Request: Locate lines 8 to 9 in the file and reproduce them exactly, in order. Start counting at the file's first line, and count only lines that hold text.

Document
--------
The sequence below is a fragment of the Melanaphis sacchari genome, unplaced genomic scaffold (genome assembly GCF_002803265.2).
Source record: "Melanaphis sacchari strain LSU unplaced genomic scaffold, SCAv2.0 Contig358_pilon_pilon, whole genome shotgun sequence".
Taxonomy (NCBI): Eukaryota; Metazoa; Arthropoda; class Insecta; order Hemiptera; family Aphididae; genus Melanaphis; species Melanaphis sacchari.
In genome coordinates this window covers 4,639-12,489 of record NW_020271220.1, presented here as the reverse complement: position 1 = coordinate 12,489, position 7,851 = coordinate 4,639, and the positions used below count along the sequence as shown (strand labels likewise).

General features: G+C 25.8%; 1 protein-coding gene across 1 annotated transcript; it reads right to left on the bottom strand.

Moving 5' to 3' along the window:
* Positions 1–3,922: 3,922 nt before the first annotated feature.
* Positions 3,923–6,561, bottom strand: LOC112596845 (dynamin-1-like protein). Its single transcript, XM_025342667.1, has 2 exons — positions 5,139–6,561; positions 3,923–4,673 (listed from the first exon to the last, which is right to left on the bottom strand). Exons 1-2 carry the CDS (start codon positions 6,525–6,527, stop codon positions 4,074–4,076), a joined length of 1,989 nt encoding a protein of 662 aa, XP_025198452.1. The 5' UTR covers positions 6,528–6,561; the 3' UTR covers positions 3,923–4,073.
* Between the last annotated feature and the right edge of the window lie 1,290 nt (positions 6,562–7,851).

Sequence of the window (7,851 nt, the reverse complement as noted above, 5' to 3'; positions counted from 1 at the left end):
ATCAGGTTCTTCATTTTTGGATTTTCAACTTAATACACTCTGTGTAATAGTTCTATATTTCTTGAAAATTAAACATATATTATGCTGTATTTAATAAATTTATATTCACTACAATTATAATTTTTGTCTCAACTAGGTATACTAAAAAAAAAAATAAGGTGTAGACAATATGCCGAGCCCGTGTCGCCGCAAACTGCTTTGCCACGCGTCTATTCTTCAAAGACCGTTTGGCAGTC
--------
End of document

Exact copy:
* Positions 3,923–6,561, bottom strand: LOC112596845 (dynamin-1-like protein). Its single transcript, XM_025342667.1, has 2 exons — positions 5,139–6,561; positions 3,923–4,673 (listed from the first exon to the last, which is right to left on the bottom strand). Exons 1-2 carry the CDS (start codon positions 6,525–6,527, stop codon positions 4,074–4,076), a joined length of 1,989 nt encoding a protein of 662 aa, XP_025198452.1. The 5' UTR covers positions 6,528–6,561; the 3' UTR covers positions 3,923–4,073.
* Between the last annotated feature and the right edge of the window lie 1,290 nt (positions 6,562–7,851).